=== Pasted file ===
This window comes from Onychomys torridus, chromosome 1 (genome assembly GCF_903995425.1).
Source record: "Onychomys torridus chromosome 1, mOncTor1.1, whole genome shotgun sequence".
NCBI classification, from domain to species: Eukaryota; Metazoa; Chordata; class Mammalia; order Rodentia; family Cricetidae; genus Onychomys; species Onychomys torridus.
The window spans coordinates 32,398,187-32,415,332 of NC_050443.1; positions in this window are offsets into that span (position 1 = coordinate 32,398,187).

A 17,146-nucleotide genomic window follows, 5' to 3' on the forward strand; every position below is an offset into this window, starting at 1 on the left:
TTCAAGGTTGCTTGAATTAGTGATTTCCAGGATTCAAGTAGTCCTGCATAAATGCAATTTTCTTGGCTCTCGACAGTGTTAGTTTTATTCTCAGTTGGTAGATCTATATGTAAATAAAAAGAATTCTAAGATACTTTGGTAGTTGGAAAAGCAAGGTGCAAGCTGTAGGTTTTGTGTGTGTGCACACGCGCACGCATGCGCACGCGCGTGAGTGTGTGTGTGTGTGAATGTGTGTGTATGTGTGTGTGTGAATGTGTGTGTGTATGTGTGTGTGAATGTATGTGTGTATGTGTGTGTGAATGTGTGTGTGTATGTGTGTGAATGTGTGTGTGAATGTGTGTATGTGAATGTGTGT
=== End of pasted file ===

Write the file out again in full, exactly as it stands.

This window comes from Onychomys torridus, chromosome 1 (genome assembly GCF_903995425.1).
Source record: "Onychomys torridus chromosome 1, mOncTor1.1, whole genome shotgun sequence".
NCBI classification, from domain to species: Eukaryota; Metazoa; Chordata; class Mammalia; order Rodentia; family Cricetidae; genus Onychomys; species Onychomys torridus.
The window spans coordinates 32,398,187-32,415,332 of NC_050443.1; positions in this window are offsets into that span (position 1 = coordinate 32,398,187).

A 17,146-nucleotide genomic window follows, 5' to 3' on the forward strand; every position below is an offset into this window, starting at 1 on the left:
TTCAAGGTTGCTTGAATTAGTGATTTCCAGGATTCAAGTAGTCCTGCATAAATGCAATTTTCTTGGCTCTCGACAGTGTTAGTTTTATTCTCAGTTGGTAGATCTATATGTAAATAAAAAGAATTCTAAGATACTTTGGTAGTTGGAAAAGCAAGGTGCAAGCTGTAGGTTTTGTGTGTGTGCACACGCGCACGCATGCGCACGCGCGTGAGTGTGTGTGTGTGTGAATGTGTGTGTATGTGTGTGTGTGAATGTGTGTGTGTATGTGTGTGTGAATGTATGTGTGTATGTGTGTGTGAATGTGTGTGTGTATGTGTGTGAATGTGTGTGTGAATGTGTGTATGTGAATGTGTGT